Monday, November 07, 2005


George Morris' Speech

The thing about the draw of numbers for the Maclay that I enjoyed the most was the talk that George Morris and Susie Humes gave about what they were expecting in this final. I found this talk very insightful and inspiring.

In the beginning, Mr. Morris emphasized the importance of events such as this. He said that the equitation is really only a part of American riding and that it is a shame because it really teaches you the basics and necessities of riding well and position. I found him personally inspiring in this part of his speech because he said that style and execution were the most important. Also, that while the equitation is a "beauty contest" and a rider's body structure matters, he has known amazing riders who do not fit the typical equitation body types and some of these riders were the best the division has ever known. The main example he used was Katie Prudent. Since I am one of those who were not blessed with the perfect equitation body, those comments meant a lot to me and gave me confidence going into the next day.

Next he made it clear that horsemanship would be a major part in judging this finals. Not only your presentation with your horse, but that soundness was the most important thing. He praised the ASPCA for their efforts and thanked them for supporting the event. He also said that without a horse being sound, it is very hard for the horse to compete to the best of its ability and, therefore, it is unfair to the horse and also puts the horse in rider in danger. He said that the judges could tell from any gate if the horses were sound and that they would really be looking for this.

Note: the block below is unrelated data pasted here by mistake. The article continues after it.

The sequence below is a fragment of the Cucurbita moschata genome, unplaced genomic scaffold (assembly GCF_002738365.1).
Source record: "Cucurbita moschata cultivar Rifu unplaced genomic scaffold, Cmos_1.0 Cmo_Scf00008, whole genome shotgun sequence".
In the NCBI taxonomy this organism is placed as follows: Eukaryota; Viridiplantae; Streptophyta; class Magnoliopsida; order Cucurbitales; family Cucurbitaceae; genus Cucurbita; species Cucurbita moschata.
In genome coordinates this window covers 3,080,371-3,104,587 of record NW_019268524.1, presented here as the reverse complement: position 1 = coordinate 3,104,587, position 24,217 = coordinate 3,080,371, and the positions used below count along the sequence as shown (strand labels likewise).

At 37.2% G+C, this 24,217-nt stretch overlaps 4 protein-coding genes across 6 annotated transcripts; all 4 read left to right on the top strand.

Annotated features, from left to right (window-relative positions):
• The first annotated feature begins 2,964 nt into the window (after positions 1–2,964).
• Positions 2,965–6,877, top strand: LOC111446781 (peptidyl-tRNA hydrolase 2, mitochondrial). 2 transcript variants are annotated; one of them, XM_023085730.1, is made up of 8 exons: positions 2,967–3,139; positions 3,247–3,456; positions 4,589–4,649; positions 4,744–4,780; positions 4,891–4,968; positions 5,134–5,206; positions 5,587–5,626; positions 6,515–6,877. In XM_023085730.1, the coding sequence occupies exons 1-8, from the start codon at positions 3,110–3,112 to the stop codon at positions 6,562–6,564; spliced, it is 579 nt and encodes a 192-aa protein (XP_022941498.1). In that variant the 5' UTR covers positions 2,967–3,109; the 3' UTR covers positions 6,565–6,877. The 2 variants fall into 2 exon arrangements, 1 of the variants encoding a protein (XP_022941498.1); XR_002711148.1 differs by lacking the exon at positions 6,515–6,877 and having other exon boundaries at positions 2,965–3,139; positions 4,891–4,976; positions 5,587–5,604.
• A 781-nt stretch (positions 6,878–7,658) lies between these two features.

George then moved to the specifics of the competition, saying that both Susie Humes and he were more traditional in their views of proper equitation and that is what they would be looking for. They did not want any gaudy clothing--they wanted boots polished and well turned-out horses and riders. It was the riders' and trainers' jobs to make sure that the rider's appearance or the equipment did not take away from the horse.

The comments that spurred curiosity and murmurs from the audience were his references to the course that he and Susie had designed. He said that the first jump was not commonly used today. Also, there would be many options throughout the course and they were expecting people to not always take the easy route. They wanted the riders to show off and also pointed out that brilliance would be what the judges were looking for. Mr. Morris ended his speech with an attempt to reach out at the audience and said that he had been in this position as a rider and trainer and that he wished everyone the best of luck.

I hope that I have given a good summary of his speech and I know that I definitely thought it was something important to hear before the final. Mr. Morris has a reputation as one of the most important figures in the equitation world, and I think everyone was curious as to what he was specifically looking for in this competition. If anyone else was there for the speech and I miss something really important, please let me know!


I've really enjoyed your blog -- it's incredibly well written and it's nice to see such an intelligent commentary on equitation. As an equestrian artist new to blogging, I'm having a lot of fun finding out what other horse blogs are out there.

Maggie (
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